Personal Bankruptcy and Marriage

Married couples don't have to share everything. One spouse can file for bankruptcy protection without the other doing so as well. But sometimes the lines between separate and marital debt, income, and property are blurred. One spouse's bankruptcy can affect the non-filing spouse, especially in community property states.

Your Income Affects Your Spouse's Bankruptcy

If your spouse files for bankruptcy, the bankruptcy court will use your income to figure out if he qualifies for Chapter 7. Chapter 7 wipes out his debts if he doesn't have any income left over after paying his necessary bills each month to pay his debts as well. If your income helps support your household, your spouse's necessary bills decrease, because you're paying a portion of them.

This frees up some of your spouse's income for his creditors, so he might not qualify for Chapter 7. If your spouse files for a Chapter 13 bankruptcy repayment plan instead, he must give his creditors his excess income each month to pay down his debts. Your income into the household affects this as well. It frees up more money that he can give his creditors in a Chapter 13 plan.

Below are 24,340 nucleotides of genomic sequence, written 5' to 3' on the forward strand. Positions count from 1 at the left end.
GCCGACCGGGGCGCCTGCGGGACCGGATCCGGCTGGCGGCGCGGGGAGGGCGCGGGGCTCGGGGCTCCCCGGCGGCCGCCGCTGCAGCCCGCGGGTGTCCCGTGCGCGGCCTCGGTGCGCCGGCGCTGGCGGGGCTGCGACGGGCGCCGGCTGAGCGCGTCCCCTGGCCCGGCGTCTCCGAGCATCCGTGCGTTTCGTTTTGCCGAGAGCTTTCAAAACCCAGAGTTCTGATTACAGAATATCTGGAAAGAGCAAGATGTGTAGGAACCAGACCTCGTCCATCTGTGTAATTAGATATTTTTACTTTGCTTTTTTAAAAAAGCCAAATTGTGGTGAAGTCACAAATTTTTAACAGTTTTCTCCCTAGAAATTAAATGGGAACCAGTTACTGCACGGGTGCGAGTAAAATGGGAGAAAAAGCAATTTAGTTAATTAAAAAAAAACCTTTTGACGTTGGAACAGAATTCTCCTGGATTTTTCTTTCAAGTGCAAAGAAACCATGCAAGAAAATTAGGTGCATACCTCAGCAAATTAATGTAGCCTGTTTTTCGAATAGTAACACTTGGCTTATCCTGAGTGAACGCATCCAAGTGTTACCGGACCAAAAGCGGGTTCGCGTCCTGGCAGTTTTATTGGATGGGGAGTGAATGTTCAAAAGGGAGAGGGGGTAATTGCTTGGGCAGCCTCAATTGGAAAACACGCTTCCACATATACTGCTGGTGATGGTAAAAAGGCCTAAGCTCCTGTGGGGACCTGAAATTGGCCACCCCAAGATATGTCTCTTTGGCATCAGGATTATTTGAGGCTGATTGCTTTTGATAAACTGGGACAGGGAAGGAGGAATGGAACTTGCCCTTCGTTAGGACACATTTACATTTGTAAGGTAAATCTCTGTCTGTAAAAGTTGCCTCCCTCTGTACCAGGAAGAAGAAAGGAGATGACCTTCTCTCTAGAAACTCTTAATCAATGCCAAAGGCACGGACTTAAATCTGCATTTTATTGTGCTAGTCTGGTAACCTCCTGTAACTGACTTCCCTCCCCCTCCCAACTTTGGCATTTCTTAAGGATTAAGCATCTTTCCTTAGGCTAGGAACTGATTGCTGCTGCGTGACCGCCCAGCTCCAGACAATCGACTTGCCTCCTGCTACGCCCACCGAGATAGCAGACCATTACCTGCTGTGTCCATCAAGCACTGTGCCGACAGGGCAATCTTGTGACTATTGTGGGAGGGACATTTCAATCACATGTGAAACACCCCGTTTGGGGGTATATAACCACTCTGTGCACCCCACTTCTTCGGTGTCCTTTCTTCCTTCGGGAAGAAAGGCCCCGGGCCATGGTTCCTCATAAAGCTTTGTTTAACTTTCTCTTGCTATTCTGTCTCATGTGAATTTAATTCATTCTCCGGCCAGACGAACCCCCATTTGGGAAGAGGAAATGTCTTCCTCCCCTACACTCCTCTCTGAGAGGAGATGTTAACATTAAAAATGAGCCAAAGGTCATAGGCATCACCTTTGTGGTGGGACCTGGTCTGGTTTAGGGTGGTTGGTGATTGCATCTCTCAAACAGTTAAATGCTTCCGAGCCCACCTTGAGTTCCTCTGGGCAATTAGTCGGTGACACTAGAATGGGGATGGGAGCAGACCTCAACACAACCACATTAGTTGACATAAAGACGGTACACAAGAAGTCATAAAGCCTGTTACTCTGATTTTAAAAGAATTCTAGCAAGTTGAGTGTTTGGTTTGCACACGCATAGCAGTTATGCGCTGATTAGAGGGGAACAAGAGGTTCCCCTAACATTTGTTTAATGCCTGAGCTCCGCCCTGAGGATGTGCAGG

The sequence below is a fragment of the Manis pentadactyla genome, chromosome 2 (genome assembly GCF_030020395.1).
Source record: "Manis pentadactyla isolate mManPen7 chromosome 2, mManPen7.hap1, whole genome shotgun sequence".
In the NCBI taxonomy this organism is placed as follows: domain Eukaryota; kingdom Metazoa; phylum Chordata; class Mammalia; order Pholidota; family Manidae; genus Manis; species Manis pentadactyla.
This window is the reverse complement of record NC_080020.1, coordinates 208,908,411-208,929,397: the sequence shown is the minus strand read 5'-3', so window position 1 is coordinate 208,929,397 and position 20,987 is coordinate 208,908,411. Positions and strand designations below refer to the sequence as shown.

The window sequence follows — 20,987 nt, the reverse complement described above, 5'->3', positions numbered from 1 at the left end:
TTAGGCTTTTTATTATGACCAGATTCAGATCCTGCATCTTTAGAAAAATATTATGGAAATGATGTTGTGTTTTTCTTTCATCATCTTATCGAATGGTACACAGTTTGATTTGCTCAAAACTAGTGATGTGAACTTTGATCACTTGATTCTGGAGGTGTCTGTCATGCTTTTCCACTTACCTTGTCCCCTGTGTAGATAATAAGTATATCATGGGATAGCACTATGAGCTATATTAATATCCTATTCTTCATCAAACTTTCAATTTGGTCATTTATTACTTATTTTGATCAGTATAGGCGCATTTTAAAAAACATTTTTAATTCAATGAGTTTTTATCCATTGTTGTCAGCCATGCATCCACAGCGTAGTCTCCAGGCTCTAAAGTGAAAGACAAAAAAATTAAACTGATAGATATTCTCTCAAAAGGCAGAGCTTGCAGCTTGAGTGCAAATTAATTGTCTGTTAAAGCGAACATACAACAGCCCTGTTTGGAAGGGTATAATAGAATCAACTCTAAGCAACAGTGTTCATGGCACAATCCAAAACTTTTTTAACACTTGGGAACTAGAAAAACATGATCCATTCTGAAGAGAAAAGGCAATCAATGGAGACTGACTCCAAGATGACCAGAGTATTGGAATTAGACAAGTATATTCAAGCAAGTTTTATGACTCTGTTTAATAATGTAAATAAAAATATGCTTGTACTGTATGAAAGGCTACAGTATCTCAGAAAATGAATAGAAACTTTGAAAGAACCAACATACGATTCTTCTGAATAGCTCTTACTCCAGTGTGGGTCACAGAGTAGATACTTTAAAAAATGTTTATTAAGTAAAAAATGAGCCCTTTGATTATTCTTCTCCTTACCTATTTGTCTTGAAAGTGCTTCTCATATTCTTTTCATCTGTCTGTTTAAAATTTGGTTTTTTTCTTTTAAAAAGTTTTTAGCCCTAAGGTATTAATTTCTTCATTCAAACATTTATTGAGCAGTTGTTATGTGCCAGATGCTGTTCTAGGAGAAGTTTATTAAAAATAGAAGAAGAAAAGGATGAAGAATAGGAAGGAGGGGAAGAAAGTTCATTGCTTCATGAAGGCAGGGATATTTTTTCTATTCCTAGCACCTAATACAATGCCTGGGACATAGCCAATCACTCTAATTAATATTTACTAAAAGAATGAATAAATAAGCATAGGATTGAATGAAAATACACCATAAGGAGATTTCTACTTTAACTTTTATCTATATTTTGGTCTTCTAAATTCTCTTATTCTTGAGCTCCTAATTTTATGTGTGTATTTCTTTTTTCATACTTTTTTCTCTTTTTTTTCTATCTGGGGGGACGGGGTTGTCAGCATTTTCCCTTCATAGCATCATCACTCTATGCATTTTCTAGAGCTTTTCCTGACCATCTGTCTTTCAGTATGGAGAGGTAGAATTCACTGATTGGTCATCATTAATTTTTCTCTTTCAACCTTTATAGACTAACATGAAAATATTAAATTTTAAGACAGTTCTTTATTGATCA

You May Still Owe Joint Debts

If you and your spouse signed for joint debts together, his Chapter 7 bankruptcy usually only affects his responsibility for paying them. If you don't file jointly for bankruptcy with him, you must still pay these debts. His creditors can look to you for payment instead. Chapter 13 is different. Since he's repaying the debts in a Chapter 13 plan, his co-debtor - in this case, you - is safe from collection efforts from joint creditors.

Community Property Laws

In the nine community property states, spouses each have a full stake in ownership of their property, not a 50/50 share - at least not while they remain married. This can cause problems if your spouse files for Chapter 7 bankruptcy instead of Chapter 13. In a Chapter 7, his trustee sells your spouse's property to pay his debts. If only your spouse files for bankruptcy, the trustee will sell his separate property first - usually anything he owned before the marriage. The trustee can then liquidate community or marital property as well - which is equally yours. In other states, this is generally not the case. In a Chapter 13 bankruptcy, trustees don't sell property, so marital property would be safe in this case as well.

A Personal Bankruptcy Lawyer Can Help

The law surrounding marriage and personal bankruptcy is complicated. Plus, the facts of each case are unique. This article provides a brief, general introduction to the topic. For more detailed, specific information, please contact a bankruptcy lawyer.

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